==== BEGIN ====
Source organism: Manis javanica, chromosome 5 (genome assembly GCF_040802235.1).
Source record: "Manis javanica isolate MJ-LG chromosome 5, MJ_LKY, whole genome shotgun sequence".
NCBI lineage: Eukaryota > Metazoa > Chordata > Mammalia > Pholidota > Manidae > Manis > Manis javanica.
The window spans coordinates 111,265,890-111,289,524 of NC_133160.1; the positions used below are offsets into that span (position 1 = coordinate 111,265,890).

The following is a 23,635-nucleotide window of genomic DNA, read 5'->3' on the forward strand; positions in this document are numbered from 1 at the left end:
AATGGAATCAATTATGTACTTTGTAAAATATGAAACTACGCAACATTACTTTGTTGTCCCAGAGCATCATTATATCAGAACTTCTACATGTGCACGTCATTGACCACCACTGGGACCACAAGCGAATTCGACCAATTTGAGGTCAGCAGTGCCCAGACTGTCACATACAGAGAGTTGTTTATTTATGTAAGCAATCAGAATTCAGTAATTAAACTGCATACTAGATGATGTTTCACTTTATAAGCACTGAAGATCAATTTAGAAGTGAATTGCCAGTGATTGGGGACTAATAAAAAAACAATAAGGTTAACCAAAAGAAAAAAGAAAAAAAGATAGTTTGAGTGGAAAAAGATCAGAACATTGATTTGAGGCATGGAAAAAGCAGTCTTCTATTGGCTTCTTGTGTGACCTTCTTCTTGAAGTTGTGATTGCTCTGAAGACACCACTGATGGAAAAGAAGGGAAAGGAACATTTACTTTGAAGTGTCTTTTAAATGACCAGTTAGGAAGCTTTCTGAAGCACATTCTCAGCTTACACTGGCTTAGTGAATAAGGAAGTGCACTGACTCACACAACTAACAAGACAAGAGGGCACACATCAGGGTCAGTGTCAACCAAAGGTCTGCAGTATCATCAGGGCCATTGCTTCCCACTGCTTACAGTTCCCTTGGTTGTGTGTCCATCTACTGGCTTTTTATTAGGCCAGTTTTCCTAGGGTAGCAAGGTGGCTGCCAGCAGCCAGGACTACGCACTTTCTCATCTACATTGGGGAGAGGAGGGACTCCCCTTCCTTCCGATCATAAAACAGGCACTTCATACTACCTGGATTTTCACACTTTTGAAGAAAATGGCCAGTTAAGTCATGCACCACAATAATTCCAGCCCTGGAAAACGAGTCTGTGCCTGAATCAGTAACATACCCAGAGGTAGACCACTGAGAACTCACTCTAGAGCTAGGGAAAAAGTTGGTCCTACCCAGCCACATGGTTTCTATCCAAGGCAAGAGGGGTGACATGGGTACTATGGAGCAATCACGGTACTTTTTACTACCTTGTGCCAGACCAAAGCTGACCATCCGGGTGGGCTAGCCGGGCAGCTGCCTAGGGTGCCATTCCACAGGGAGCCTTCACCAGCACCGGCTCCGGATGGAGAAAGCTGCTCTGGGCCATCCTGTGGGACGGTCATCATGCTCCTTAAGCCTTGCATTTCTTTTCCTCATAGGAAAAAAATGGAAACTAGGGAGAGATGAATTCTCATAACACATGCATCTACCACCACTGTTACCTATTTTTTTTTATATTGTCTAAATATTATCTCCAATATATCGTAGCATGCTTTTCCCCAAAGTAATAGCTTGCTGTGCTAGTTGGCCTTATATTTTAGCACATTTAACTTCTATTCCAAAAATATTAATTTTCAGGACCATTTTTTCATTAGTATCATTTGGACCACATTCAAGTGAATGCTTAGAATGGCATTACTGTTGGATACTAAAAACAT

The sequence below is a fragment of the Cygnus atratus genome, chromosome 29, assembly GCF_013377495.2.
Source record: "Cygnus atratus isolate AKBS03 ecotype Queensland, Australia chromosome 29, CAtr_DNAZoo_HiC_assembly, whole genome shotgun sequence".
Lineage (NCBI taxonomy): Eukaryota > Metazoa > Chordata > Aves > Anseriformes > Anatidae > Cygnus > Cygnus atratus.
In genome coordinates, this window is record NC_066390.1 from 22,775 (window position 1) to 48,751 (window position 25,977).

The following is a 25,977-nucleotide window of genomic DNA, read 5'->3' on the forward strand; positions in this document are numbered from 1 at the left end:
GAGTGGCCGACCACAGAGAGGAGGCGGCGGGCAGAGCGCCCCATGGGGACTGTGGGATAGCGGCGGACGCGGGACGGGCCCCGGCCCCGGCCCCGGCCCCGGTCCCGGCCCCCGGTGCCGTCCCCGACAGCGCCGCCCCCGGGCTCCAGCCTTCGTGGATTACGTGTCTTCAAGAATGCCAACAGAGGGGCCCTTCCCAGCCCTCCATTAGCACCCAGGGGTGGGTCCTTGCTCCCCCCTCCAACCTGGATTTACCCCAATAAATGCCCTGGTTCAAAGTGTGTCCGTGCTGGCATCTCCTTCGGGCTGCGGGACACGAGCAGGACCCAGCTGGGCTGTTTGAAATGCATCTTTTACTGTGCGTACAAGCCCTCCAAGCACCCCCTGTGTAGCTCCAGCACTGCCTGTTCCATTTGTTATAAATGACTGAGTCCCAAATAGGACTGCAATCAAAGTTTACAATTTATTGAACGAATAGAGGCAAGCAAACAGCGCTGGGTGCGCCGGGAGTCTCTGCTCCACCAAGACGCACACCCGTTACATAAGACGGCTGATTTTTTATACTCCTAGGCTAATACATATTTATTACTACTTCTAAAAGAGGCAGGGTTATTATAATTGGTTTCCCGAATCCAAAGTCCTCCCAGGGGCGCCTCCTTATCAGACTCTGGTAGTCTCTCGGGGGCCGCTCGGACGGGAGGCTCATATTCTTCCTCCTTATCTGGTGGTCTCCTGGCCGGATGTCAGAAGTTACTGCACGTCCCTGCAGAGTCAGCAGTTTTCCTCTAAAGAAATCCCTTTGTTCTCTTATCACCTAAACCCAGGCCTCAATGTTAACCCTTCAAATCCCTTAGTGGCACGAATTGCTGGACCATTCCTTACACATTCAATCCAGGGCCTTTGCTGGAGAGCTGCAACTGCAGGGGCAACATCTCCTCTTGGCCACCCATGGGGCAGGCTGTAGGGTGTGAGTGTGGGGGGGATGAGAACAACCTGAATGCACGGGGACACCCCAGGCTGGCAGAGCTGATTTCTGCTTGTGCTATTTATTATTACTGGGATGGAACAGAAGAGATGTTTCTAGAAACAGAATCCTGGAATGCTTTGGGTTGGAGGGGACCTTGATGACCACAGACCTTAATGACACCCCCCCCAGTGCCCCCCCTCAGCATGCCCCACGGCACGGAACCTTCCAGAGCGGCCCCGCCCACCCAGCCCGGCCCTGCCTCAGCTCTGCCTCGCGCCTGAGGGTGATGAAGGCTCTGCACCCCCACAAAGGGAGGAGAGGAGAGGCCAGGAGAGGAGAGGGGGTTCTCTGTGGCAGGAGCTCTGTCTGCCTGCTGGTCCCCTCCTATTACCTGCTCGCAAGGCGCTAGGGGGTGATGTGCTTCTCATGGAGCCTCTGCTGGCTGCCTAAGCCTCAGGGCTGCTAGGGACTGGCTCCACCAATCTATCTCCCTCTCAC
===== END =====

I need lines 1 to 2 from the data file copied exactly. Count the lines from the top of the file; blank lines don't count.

Source organism: Manis javanica, chromosome 5 (genome assembly GCF_040802235.1).
Source record: "Manis javanica isolate MJ-LG chromosome 5, MJ_LKY, whole genome shotgun sequence".